I took part in a pretty dynamic, thought-provoking Twitter chat tonight in which a lot of small business owners shared ideas about how to take the leap to starting your own business.
I want to share 3 of the best quotes from that chat, and accompany them with a sentence or two about how you can apply that advice to your own small business (whether it’s an actual “business” that sells a product, or a side gig like tutoring, for which you still have to promote your service, manage your time, demand payment from clients, etc.).
These 3 brilliant snippets of wisdom were all said by @caroljsroth, author of The Entrepreneur Equation, carolroth.com:
If a few people aren’t laughing, you’re not dreaming big enough.
SO TRUE!!!! Now can I make a confession? I am embarrassed to call myself a blogger — because I don’t make a living from it yet. I feel like an imposter. (Who calls themselves an “aspiring blogger,” anyway?) I’m afraid that if someone asks what I do and I reply, “I write Afford-Anything.com,” they’ll laugh.
But you know what? My dream is for this blog to become big. HUGE. My dream is to start an entire Afford Anything movement. I want 1,000,000 readers to this blog. I want 200,000 email subscribers. I want this to spawn books, magazine articles, a television show. I want nothing short of a cultural phenomenon.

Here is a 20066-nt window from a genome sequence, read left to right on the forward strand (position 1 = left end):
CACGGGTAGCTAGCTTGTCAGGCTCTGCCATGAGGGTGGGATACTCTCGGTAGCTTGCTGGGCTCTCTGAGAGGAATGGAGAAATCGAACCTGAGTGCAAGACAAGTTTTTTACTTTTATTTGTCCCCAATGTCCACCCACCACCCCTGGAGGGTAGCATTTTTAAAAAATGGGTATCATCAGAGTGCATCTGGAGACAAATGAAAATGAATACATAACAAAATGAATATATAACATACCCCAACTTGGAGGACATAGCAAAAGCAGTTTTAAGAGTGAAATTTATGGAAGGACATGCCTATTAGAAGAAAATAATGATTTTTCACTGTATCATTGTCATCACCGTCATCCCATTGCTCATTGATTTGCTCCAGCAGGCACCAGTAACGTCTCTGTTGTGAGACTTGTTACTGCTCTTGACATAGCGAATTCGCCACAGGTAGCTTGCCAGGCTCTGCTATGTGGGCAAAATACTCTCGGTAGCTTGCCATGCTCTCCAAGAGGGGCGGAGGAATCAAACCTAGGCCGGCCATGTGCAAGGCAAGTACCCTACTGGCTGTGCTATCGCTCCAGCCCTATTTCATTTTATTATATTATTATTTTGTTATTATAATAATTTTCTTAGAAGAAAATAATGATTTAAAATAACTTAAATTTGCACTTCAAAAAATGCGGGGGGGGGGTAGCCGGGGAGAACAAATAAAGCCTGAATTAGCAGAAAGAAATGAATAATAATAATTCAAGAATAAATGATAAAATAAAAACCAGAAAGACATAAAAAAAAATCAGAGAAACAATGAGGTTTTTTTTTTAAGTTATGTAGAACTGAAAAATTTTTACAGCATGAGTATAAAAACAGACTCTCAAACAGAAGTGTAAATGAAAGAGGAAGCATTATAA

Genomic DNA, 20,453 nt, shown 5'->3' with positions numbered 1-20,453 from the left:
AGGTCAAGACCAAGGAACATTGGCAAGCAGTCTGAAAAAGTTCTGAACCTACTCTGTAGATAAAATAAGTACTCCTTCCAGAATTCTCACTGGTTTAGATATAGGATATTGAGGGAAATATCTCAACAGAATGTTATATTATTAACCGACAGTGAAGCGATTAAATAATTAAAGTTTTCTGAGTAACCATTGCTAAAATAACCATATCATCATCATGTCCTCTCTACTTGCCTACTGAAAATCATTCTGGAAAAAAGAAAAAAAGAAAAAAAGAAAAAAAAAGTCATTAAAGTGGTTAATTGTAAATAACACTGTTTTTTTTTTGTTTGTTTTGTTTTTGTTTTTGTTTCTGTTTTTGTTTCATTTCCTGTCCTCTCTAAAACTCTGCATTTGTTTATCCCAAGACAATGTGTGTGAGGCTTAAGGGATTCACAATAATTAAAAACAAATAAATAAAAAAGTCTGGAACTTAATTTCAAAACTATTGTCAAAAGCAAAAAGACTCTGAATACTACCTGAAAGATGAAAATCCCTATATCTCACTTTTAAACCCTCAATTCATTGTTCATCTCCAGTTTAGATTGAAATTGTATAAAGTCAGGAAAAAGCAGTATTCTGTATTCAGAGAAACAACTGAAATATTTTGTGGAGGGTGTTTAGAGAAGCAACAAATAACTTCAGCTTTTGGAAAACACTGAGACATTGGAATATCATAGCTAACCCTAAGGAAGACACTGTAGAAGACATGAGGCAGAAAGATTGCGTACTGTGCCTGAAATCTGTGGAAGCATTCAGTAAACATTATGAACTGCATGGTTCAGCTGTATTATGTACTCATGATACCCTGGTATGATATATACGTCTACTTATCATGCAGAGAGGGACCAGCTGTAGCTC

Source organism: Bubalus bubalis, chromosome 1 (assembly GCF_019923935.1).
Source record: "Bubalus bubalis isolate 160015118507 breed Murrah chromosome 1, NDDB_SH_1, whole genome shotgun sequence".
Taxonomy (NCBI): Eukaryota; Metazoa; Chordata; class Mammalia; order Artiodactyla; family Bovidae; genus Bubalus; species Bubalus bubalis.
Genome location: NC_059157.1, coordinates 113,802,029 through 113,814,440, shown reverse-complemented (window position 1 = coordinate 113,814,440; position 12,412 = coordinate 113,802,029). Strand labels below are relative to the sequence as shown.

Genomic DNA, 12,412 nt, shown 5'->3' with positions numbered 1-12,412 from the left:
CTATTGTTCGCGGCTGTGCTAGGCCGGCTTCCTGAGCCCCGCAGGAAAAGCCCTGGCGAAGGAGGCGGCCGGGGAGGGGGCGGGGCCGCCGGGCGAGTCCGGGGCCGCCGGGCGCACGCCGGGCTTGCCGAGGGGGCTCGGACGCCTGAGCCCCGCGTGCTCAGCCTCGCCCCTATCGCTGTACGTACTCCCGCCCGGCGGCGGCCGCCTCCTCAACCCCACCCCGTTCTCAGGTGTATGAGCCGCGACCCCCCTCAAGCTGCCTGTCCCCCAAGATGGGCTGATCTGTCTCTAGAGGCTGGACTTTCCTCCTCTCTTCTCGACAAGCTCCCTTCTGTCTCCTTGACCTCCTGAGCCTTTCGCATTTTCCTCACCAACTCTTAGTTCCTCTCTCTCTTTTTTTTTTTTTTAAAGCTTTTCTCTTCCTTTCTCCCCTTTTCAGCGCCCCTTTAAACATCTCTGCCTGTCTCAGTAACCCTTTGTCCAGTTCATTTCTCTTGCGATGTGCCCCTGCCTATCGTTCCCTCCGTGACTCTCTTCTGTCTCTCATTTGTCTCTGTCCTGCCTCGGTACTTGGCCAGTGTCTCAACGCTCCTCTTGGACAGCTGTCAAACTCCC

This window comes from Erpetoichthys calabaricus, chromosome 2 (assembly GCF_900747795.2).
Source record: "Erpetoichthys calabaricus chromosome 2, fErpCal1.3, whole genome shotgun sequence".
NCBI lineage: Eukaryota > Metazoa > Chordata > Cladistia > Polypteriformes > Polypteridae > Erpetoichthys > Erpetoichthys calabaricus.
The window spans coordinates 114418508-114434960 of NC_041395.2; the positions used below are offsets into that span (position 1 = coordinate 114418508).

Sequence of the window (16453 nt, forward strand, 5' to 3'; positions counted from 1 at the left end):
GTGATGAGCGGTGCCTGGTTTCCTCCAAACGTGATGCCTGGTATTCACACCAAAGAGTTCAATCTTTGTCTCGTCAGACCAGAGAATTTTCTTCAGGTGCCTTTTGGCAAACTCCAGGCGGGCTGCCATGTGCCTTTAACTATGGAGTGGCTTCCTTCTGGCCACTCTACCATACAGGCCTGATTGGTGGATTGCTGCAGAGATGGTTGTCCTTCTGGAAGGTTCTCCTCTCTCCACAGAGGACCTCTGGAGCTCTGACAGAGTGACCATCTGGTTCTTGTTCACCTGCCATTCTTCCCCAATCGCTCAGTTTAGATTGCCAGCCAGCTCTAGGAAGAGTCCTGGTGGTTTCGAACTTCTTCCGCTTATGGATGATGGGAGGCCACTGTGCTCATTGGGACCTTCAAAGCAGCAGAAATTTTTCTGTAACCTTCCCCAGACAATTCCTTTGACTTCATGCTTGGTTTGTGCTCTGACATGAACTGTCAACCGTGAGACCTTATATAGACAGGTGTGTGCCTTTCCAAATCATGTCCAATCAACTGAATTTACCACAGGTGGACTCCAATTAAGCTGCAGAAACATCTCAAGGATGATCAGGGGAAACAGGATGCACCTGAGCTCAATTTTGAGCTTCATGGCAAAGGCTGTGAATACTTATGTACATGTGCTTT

Are you laughing? Good. That means I’m daring to dream big. And so should you.
Be willing to take a couple steps backwards to make a huge leap forward.
Again, this is entirely true. The biggest barrier to risk-taking is comfort. If you’ve got a comfortable life, with a comfy job, comfy income, comfy home, comfy shoes, you’re at risk of not taking risks.
USA Today recently reported that the Great Recession and layoffs spawned record numbers of people to start businesses. Why? Because with 10 percent unemployment, and an even greater percent of underemployment and low wages, people stopped feeling comfortable. And that’s when the real fun began.
Your time is valuable — if you don’t think so, no one will.
Small business owners who sell a service — such as freelance writing — often charge extremely low rates, which they justify by telling themselves that they’re in a business with very little overhead. After all, a freelance writer just needs a laptop and an internet connection, right? And some incidental office supplies?
What that freelance writer isn’t considering is his or her time — hours of her life which she’ll never get back. Hours which could have been devoted to doing something else, whether it was pursuing more highly-paid work or relaxing and enjoying life.
Our lives are short and our time is valuable — so value it.
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